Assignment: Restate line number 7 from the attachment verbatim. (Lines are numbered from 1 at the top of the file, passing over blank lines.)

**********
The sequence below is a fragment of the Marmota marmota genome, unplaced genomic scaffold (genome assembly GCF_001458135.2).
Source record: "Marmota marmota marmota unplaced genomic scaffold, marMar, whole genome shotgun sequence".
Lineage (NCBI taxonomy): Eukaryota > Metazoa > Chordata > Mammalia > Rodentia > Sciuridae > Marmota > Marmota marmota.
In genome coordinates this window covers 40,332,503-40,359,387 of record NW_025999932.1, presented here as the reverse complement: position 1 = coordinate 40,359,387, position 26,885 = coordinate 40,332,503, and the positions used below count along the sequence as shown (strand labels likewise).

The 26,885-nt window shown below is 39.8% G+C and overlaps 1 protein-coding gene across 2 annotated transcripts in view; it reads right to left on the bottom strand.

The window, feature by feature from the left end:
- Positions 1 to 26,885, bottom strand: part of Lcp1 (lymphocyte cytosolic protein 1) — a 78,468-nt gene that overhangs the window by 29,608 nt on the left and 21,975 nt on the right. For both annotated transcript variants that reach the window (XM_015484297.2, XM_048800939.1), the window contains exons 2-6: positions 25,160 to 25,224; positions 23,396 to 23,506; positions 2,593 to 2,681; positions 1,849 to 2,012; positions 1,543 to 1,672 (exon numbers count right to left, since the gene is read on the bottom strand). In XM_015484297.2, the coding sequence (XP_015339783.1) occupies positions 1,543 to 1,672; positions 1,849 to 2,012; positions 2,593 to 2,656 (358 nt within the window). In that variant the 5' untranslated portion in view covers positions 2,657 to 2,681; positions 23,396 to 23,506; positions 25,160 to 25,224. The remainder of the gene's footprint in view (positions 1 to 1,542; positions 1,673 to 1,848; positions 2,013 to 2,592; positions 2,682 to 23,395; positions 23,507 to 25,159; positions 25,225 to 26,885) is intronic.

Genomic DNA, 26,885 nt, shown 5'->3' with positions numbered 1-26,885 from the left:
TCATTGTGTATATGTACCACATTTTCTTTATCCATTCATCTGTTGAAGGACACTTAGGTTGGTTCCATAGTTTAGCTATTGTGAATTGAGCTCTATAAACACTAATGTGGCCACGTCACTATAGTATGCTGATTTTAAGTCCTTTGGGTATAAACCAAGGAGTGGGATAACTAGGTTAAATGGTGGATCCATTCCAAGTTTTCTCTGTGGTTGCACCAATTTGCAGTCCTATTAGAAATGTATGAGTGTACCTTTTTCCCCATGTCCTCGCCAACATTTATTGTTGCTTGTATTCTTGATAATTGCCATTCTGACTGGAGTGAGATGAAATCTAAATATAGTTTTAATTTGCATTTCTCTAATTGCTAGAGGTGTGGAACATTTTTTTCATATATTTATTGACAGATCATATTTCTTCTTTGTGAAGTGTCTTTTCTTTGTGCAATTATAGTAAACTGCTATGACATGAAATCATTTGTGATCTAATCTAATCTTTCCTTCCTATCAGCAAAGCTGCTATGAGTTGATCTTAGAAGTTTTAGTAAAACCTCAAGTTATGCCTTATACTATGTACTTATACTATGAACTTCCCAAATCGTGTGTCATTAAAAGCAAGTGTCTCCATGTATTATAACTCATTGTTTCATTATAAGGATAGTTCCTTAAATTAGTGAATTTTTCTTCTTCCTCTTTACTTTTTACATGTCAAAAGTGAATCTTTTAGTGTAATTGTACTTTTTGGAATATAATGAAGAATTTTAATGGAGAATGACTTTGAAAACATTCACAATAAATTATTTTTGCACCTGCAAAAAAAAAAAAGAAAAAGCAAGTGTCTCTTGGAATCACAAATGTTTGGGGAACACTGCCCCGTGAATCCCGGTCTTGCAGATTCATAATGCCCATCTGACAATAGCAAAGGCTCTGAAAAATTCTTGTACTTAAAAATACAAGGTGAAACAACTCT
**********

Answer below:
- Positions 1 to 26,885, bottom strand: part of Lcp1 (lymphocyte cytosolic protein 1) — a 78,468-nt gene that overhangs the window by 29,608 nt on the left and 21,975 nt on the right. For both annotated transcript variants that reach the window (XM_015484297.2, XM_048800939.1), the window contains exons 2-6: positions 25,160 to 25,224; positions 23,396 to 23,506; positions 2,593 to 2,681; positions 1,849 to 2,012; positions 1,543 to 1,672 (exon numbers count right to left, since the gene is read on the bottom strand). In XM_015484297.2, the coding sequence (XP_015339783.1) occupies positions 1,543 to 1,672; positions 1,849 to 2,012; positions 2,593 to 2,656 (358 nt within the window). In that variant the 5' untranslated portion in view covers positions 2,657 to 2,681; positions 23,396 to 23,506; positions 25,160 to 25,224. The remainder of the gene's footprint in view (positions 1 to 1,542; positions 1,673 to 1,848; positions 2,013 to 2,592; positions 2,682 to 23,395; positions 23,507 to 25,159; positions 25,225 to 26,885) is intronic.